The Gospels call us to compassion. From the Greek, “compassion” literally means “to walk with.” In order to follow the Gospel call of compassion, we actually have to walk with people–not judge them from a distance. Then and only then we will be in a position to have the courage to decide if we are actually enabling their happiness or enabling their problems. Even then, any decision like that must be met with incredible trepidation, but at least we would have some basis for making that very serious decision to withhold charity from a person asking for it. Usually, it is best not to make judgments on a person at all, but in reality there are times when helping someone out can pull you into an unhealthy, draining codependent relationship, and you have to set a boundary and know when to opt out in those cases. You can’t possibly know that from looking at a picture about two men you know nothing about.

People who have strict opinions about refusing charity to the poor, refusing asylum to immigrants and refugees and refusing mercy to the imprisoned are almost always people who have very little direct experience with these people and the details of their lives. Walk with people, and get to know their lives and how they arrived at their present condition.

The Facebook page Kissing Fish quoted the following brilliant response to this picture:

Traci Schloss Brown, September 18

I’ve been waiting to comment on this picture that has been shared with the intent being humorous and probably spurred by some underlying frustration. Today is the day to serve up a little reality. Here are my questions for the Walmart guy:

1) Will you hire him if he doesn’t pass a background check or has committed a felony?
2) Will you provide him clothes to work in and when those get dirty will you help him get them washed or do you think that first paycheck will pay for an apartment, utilities, appliances, and laundry detergent?
3) Will you immediately pay for any healthcare including mental healthcare he needs? With medications?
4) Will you keep him as an employee if he has an exacerbation of PTSD, anxiety, schizophrenia, or anything else while at work?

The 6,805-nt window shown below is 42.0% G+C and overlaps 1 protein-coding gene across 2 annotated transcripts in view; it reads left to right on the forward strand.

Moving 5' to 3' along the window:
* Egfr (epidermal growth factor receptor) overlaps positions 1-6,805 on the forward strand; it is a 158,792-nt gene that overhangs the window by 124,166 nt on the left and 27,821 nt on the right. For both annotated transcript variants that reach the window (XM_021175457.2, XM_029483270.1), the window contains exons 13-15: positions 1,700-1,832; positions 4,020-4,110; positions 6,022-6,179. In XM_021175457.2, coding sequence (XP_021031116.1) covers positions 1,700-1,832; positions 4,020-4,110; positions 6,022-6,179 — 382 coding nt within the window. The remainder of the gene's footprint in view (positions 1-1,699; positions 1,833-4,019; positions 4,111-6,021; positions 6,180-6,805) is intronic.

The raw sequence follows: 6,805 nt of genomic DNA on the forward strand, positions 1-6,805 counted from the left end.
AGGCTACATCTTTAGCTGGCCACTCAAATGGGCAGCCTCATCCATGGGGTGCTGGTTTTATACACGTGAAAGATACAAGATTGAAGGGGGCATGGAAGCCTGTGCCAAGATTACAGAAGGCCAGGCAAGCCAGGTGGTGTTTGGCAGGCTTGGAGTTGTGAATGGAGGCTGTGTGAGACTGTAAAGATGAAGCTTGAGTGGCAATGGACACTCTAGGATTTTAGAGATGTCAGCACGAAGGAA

5) Will you have someone watch his only earthly possessions while he is working so no one steals them?
6) Will you provide childcare or transportation or a bed for a good night’s sleep or food to sustain him while he works? (I could go on…)

Maybe the answers are “yes.” If so, kudos to you and I will be bringing a large number of friends to apply for every opening you have. If not, hmmmm…. the “just get a freaking job” argument is not so easy to quip, is it? Many of those who are homeless do work or want to work. Many can’t. It is truly not a simple fix. Judging them helps in no way at all! Some homeless hold signs… One of the reasons is because people don’t talk to them. (I am fully aware there are bogus people out there plying on sympathies who hold signs and don’t have legitimate needs…. I actually don’t advocate for giving cash to those “flying signs.”) My point is, “just get a damn job” is not simple. Please take some time to understand some of the most devastating underlying issues. These are people with feelings and worth. Please treat them like it!!

It is also worth adding that many Wal-Mart employees require public assistance to supplement their income. Wal-Mart may have available jobs, but those jobs do not provide for a living, even with full-time hours. It’s a sad day indeed when it’s better to be on the street begging than working at America’s largest employer.

NOTE: According to this website, the picture is a fake and the local affiliate of Wal-Mart does not know who the man is holding the “Now Hiring” sign.

What does it say when people have to fabricate a fake picture in order to prove a point?

Visit Frank Lesko’s website The Traveling Ecumenist